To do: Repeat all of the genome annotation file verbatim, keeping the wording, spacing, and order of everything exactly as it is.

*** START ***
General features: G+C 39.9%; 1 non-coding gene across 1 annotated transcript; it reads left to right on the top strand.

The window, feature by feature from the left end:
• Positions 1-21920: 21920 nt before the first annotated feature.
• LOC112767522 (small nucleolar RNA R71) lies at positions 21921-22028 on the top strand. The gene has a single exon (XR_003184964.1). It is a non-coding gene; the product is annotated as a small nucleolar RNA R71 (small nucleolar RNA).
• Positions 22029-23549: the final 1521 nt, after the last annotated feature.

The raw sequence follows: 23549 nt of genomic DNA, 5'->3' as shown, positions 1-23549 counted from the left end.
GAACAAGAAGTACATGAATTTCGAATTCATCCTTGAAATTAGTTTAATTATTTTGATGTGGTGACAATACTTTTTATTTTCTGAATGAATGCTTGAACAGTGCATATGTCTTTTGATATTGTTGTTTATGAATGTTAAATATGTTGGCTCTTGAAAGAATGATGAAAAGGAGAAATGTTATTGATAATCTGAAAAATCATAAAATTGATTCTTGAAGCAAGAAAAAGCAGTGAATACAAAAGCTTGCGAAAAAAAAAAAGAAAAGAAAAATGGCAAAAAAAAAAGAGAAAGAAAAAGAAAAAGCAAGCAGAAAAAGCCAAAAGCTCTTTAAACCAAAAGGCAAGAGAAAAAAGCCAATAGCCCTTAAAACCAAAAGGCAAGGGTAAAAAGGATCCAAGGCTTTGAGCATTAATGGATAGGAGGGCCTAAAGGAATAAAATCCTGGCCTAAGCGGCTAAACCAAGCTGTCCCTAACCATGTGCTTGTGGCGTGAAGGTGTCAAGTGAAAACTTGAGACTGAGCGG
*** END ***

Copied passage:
General features: G+C 39.9%; 1 non-coding gene across 1 annotated transcript; it reads left to right on the top strand.

The window, feature by feature from the left end:
• Positions 1-21920: 21920 nt before the first annotated feature.
• LOC112767522 (small nucleolar RNA R71) lies at positions 21921-22028 on the top strand. The gene has a single exon (XR_003184964.1). It is a non-coding gene; the product is annotated as a small nucleolar RNA R71 (small nucleolar RNA).
• Positions 22029-23549: the final 1521 nt, after the last annotated feature.

The raw sequence follows: 23549 nt of genomic DNA, 5'->3' as shown, positions 1-23549 counted from the left end.
GAACAAGAAGTACATGAATTTCGAATTCATCCTTGAAATTAGTTTAATTATTTTGATGTGGTGACAATACTTTTTATTTTCTGAATGAATGCTTGAACAGTGCATATGTCTTTTGATATTGTTGTTTATGAATGTTAAATATGTTGGCTCTTGAAAGAATGATGAAAAGGAGAAATGTTATTGATAATCTGAAAAATCATAAAATTGATTCTTGAAGCAAGAAAAAGCAGTGAATACAAAAGCTTGCGAAAAAAAAAAAGAAAAGAAAAATGGCAAAAAAAAAAGAGAAAGAAAAAGAAAAAGCAAGCAGAAAAAGCCAAAAGCTCTTTAAACCAAAAGGCAAGAGAAAAAAGCCAATAGCCCTTAAAACCAAAAGGCAAGGGTAAAAAGGATCCAAGGCTTTGAGCATTAATGGATAGGAGGGCCTAAAGGAATAAAATCCTGGCCTAAGCGGCTAAACCAAGCTGTCCCTAACCATGTGCTTGTGGCGTGAAGGTGTCAAGTGAAAACTTGAGACTGAGCGG